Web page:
Smelled it once. Was very richly rose-y.
- Gertrude Jekyll. English rose. Pink. Though not a hybrid tea,
it's also very nice. I went through a whole section of English roses
at the local nursery, and this was the solitary stand-out in terms of
- Sheila's Perfume (Shelia's Perfume) Floribunda. Yellow and orangey, I
think. I went to Regan's Nursery, the humungous rose place in
California, and this was one of the first roses I smelled, sort of by
accident (I had printed this page out as reference, and didn't have
time to smell random roses). Well, I was impressed. I see now I had
a misspelled version of this rose on this page - but glad I found the
- Hot Tamale. Miniature rose. A beautiful mixture of pink,
orange, yellow, and red. Most catalogs say it has little scent, but
to me it smells strongly and pleasantly of tart apples.
Gamble Fragrance Medal list (Wow, the ARS (American Rose Society)
no longer has this page...! I need a new semi-official URL :( )
- "Crimson Glory" - Yes, was a very nice one.
- "Tiffany" - Also was nice.
- "Chrysler Imperial" - Also nice, if I recall aright.
- "Sutter's Gold"
- "Fragrant Cloud" (listed above)
- "Papa Meilland"
- "Sunsprite" - The one I smelled was faintly lemony, but not as nice as some others - but we probably all know how much circumstance can play havoc with rose scents.
- "Double Delight" (listed above)
- "Fragrant Hour"
- "Angel Face" (listed above)
Culled from this forum's posts:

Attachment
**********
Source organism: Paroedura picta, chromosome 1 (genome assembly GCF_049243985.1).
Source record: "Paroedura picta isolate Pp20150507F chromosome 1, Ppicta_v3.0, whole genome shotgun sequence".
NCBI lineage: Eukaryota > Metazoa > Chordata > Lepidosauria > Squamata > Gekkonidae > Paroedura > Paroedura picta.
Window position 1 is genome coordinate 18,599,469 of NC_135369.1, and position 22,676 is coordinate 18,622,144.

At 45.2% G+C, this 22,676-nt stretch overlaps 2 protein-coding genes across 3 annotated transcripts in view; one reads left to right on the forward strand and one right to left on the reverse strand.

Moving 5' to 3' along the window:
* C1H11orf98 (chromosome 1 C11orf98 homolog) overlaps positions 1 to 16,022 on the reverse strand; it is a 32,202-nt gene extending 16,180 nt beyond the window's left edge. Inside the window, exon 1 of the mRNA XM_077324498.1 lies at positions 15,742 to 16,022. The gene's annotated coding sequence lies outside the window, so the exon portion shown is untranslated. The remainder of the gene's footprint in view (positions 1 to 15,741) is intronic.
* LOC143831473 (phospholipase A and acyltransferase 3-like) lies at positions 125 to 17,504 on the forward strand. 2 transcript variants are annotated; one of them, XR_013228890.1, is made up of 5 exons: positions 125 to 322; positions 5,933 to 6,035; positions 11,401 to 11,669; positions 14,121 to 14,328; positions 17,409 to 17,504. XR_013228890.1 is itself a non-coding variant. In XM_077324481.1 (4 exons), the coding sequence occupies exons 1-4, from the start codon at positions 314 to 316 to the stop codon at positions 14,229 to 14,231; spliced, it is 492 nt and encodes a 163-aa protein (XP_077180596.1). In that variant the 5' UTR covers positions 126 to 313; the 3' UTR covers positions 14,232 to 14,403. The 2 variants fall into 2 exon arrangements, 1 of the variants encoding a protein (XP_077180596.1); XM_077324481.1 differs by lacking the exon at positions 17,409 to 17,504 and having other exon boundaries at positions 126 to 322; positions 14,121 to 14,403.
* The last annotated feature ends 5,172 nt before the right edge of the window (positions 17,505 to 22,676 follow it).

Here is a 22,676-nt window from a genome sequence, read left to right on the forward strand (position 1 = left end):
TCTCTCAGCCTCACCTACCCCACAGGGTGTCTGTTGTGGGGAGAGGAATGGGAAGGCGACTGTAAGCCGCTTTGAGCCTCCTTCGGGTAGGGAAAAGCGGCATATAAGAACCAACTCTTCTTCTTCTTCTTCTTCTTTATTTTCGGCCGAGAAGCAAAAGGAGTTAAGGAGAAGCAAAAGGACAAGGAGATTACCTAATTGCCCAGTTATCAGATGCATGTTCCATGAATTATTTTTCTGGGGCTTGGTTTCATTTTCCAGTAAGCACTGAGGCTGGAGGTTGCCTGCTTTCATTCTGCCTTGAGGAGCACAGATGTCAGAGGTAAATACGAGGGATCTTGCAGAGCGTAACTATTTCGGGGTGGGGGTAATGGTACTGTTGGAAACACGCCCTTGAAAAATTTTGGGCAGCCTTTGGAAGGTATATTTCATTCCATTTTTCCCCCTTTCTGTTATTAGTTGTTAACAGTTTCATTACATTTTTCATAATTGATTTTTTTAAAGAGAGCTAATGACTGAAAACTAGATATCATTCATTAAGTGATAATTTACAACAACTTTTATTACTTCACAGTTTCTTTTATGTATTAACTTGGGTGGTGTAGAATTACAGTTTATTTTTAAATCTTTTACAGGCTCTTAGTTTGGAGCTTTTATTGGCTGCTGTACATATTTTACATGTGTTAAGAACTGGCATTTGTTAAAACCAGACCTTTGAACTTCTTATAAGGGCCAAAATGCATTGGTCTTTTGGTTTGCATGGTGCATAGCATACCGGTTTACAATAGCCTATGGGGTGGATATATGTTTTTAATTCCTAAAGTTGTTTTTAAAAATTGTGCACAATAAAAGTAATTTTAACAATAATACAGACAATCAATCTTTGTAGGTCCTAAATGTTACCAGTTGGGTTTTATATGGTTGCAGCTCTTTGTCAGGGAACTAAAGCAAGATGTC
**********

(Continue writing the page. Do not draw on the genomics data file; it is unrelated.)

- this page
list other fragrance awards such as the Edland, Belfast Fragrance, Hague,
- A friend strongly recommends a rose called "Sterling Silver" (lavender
- "Mister Lincoln" (listed above and much raved over)
- "New Zealand" (much raved over)
- "Sheila's Perfume" (floribunda)
- "Evelyn" (Austin)
- "Rose de Rescht" (Old Garden Rose)
- "Yolande d'Aragon" (Old Garden Rose)
- "Baronne Prevost" (Old Garden Rose)
- Dried Scents
Things that I've found dry well (oh, I wish lilies would, oh
- Scented geranium (pelargonium) leaves
- Rose petals (only some roses retain their scent)
- Mints (peppermint, spearmint, etc.)
- Herbs (oregano, sage, dill, etc.)
- Citrus rind (orange, tangerine, lemon, etc. -- keep it
thoroughly dry or else it gets moldy)
- Bath Scent. You can throw dried tangerine or orange rinds
into a hot bath for some nice, inexpensive citrus "aromatherapy"!
This may be a traditional Japanese "thing." I'm not sure.
- Edible scents. There are many recipes on the Internet for
edible foods based on roses and scented geraniums. And as far as
edible scents go, you really can't beat ripe fruit, can you?
- Herbs and Spices.... Obviously, there are also many more
recipes around for dried herbs. But what a great way to experience
the smells of a garden: in food.
- Scent Sachet
You can make a nice little "crush and sniff" bag, by getting
either very fine mesh, or other perforated cloth-like material,
and storing in it dried petals, flowers, and leaves.
Nice combinations include:
- Dried scented geranium leaves with dried lavender
- Dried rose petals with dried lavender
- Dried scented geranium leaves with dried peppermint
- Dried flowers with dried rind of tangerine
- Other Projects.... Other projects I've seen include adding
rose scent to personal care products like facial cremes and soap --
look for rose books that have this information. If you have enough
scented material you could probably make one of those aromatherapy
pillows, perhaps mixed with hard dried beans of some kind (bean pillow
is a traditional Japanese thing for sure!).